—You reading that? both asked at once, withdrawing in surprise.

—No, just reviewing it, said the taller one, hunching back in his green woolen shirt. —A lousy twenty-five bucks. It’ll take me the whole evening tonight. You didn’t buy it, did you? Christ, at that price? Who the hell do they think’s going to pay that much just for a novel. Christ, I could have given it to you, all I need is the jacket blurb to write the review. (936)

So let’s go beyond the blurb, under the jacket. If you’ve never had that moment in reading something where you stop, set the text down, and say, yes, and then nearly wet yourself, even though there’s a bathroom ten feet away, because you’re so engrossed in attending to it in that moment that all other senses abscond, then let The Recognitions be the one to let you have it. Because it will. And if you have undergone such a moment, come forward and have it again. To abuse an often overused phrase—“this is a ____ that teaches you how to read it”—[7] I’d like to stress that The Recognitions also teaches you how to realize yourself within your surroundings (mind and matter) and that we have time to do so:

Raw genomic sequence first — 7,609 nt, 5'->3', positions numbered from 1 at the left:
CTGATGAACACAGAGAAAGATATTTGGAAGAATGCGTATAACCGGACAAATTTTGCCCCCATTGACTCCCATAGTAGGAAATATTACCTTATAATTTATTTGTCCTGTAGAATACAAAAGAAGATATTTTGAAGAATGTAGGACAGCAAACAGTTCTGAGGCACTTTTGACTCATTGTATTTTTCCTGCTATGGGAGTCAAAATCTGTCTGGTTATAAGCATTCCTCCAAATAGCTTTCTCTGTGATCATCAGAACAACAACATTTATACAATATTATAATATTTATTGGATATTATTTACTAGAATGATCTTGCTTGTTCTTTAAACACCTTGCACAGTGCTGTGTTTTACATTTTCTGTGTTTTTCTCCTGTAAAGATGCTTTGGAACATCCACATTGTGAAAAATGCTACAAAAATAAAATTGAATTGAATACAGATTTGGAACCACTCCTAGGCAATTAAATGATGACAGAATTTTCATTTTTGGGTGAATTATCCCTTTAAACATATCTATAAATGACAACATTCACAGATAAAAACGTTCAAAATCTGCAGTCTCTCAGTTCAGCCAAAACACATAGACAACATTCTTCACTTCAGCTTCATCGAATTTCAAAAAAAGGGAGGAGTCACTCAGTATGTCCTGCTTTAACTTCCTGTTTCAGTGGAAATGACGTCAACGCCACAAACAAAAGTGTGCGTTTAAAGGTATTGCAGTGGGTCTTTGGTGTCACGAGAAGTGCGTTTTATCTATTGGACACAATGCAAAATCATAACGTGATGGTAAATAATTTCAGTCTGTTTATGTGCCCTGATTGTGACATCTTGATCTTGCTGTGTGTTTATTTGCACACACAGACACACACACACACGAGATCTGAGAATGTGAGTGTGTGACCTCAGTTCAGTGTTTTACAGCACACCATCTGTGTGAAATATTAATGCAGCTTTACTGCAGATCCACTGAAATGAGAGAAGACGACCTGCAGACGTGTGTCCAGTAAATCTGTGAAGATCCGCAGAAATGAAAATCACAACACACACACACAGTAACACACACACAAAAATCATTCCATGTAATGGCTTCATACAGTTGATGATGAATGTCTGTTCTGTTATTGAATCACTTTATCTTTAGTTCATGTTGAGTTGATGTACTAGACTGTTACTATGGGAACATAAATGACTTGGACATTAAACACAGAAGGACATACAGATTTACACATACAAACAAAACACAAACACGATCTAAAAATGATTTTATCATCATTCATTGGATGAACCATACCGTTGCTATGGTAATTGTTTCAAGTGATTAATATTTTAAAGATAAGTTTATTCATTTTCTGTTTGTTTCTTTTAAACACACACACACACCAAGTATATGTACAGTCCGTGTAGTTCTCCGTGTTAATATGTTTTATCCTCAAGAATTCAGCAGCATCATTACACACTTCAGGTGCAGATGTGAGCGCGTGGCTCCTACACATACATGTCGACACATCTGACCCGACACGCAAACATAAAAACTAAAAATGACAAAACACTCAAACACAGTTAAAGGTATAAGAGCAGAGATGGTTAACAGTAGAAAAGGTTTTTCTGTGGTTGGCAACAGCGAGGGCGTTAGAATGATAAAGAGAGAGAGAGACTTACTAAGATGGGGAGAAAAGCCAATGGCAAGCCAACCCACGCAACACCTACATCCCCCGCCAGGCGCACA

[4] Including, but not limited to, a fantastic interview in The Paris Review; a handful of old but still relevant essays on JSTOR—some only accessible via university databases; a video interview conducted by Malcolm Bradbury alongside many other links; Jonathan Franzen’s piece in The New Yorker, “Mr.Difficult”; , and a surplus of other avenues to convene, etc. This but names a few of the ways:  there ought to be more.)
[5] The first time I met William Gass I told him how my three-year search for a used copy of The Recognitions (I refused to buy one online) made me also end up, by alphabetic proximity, purchasing all of his work, to which I feel as drawn as I do to that of Gaddis.
[6] It is widely known that The Recognitions received such indifferent, if not largely disrespectful and indolent reviews upon its first publication, it disappeared from the shelves. An early advocate of the novel, writing under the pseudonym Jack Green, took it upon himself to publish, in a newspaper he called newspaper, a tireless and investigative rant calling out, one by one, each fault and at times fault-ridden “boner” each critic made in reviewing The Recognitions, the “boners” so vast they seemed to comically copy the metered thematic of forgery Gaddis employed in the novel itself. Green’s text was then published as Fire the Bastards! and reissued by Dalkey Archive at the same time Gaddis’s The Recognitions and JR were released earlier this year, 2012. It is a raucous and highly entertaining read and in line with the release of both William Gaddis’s masterpieces is a moment well worth marking joyously in literary time.
[7] This is where it could become easy to say Gaddis, instead of The Recognitions, teaches us, but allowing this allows us to treat the whole novel as written self-reflectively, though no great writer, vanity as applicant put aside, writes fully about or as themselves. We don’t open a book to find an author has also given us their fingernail.